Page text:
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The second most densely populated independent country in the world, Singapore is made up of not just one island but a main island with 63 surround islets. This main island is a diamond-shaped and is connected at its north side to the Malaysian state of Johor by a man-made causeway, known as the Johor-Singapore Causeway, which crosses at the Tebrau Straits. The Tuas Second Link bridge also connects to Johor from the West.
One of Singapore's most outstandingly unique attributes is its ongoing planning process, and the results of 6+ decades of such planning. The locations of communities, working-shopping-eating-entertainment facilities and infrastructure have been fine-tuned since the design and creation of Singapore's first “New Town” of Queenstown, from 1952. Prior to that there was a problem of unplanned squatter settlements which were characterized in 1947 as “one of the world's worst slums” – which was energetically addressed and eradicated in an attempt to evolve world-leading planning approaches, and benefits therefrom to the people.
Now, the typical Singaporean lives in a comfortable self-owned leasehold apartment unit adjacent to groceries, eateries, other shopping, bus and/or urban rail transport. Schools, parks and open space, a public sports complex (with running/jogging track, olympic and recreational swimming pools, fitness equipment and other facilities available at nominal cost), are often within walking distance or a short bus-rail ride of one's home. If the visitor were to stop at a MRT station like Bedok or Pasir Ris one could wander through neighbourhoods and see how these facilities all fit together.
There are actually 55 urban planning areas that make up the nation state, and today some of this is on land that has been reclaimed from the sea. Earth obtained from hills, the seabed and even neighboring countries have been used in recent years to allow Singapore to increase in size by nearly 40 square miles in the past 50 years.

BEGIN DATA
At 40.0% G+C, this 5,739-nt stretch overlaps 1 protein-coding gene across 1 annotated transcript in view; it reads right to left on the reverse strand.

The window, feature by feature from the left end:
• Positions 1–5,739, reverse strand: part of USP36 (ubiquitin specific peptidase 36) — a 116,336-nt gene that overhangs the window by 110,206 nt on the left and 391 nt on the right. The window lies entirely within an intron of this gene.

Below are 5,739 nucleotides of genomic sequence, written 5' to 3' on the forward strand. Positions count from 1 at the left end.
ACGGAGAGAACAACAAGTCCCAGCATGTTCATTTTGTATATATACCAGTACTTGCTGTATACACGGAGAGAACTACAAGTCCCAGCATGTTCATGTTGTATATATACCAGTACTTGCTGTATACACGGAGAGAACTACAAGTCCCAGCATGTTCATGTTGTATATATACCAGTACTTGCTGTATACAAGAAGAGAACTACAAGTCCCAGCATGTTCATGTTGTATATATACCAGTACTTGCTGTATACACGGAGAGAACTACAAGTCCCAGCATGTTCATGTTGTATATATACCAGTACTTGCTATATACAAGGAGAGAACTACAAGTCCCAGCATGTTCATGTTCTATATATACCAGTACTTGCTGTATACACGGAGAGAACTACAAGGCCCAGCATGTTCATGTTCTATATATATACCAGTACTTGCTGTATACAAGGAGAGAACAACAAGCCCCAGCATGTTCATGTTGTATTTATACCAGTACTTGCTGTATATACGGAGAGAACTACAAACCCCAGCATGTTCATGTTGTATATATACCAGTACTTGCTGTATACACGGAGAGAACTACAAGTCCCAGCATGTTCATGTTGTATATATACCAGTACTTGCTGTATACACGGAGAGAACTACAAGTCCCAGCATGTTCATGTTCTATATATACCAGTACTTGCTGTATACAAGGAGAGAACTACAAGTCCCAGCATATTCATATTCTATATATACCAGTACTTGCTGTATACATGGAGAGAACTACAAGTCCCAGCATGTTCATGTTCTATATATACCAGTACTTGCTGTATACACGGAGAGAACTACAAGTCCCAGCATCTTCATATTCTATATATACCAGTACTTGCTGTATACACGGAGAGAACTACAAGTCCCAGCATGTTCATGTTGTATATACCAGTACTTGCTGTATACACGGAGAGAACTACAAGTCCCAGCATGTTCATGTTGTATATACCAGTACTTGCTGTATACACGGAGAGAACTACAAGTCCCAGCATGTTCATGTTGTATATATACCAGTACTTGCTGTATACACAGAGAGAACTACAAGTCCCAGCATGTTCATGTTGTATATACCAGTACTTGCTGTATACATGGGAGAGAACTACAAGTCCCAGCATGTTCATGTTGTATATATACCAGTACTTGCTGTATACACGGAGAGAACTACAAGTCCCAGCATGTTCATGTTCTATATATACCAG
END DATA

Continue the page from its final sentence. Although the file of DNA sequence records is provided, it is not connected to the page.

The ultra-modern Downtown Core is primarily concentrated on the southern part of the island, around the mouth of the Singapore River. This is an area of high-rise office towers and features some of the finest hotels in the city, if not the world.
In addition, there are several ethnic neighborhoods that make up the city, including Little India and Chinatown. While these were once used to segregate the immigrant population, today they are maintained as places to experience the goods, food and culture.
Away from the ever-moving Downtown district there are plenty of places to see the other side of Singapore including Changi Village, which is a sleepy district of fisherman and sun-drenched beaches. Holland Village, which has been dubbed a “bohemian enclave” is a curious mix of old and new, where traditional coffee shops share blocks with upscale wine bars and fine dining restaurants.
The satellite suburb of Yishun on the northern coast of the island offers a modern shopping mall to satisfy even the most die-hard spendthrift.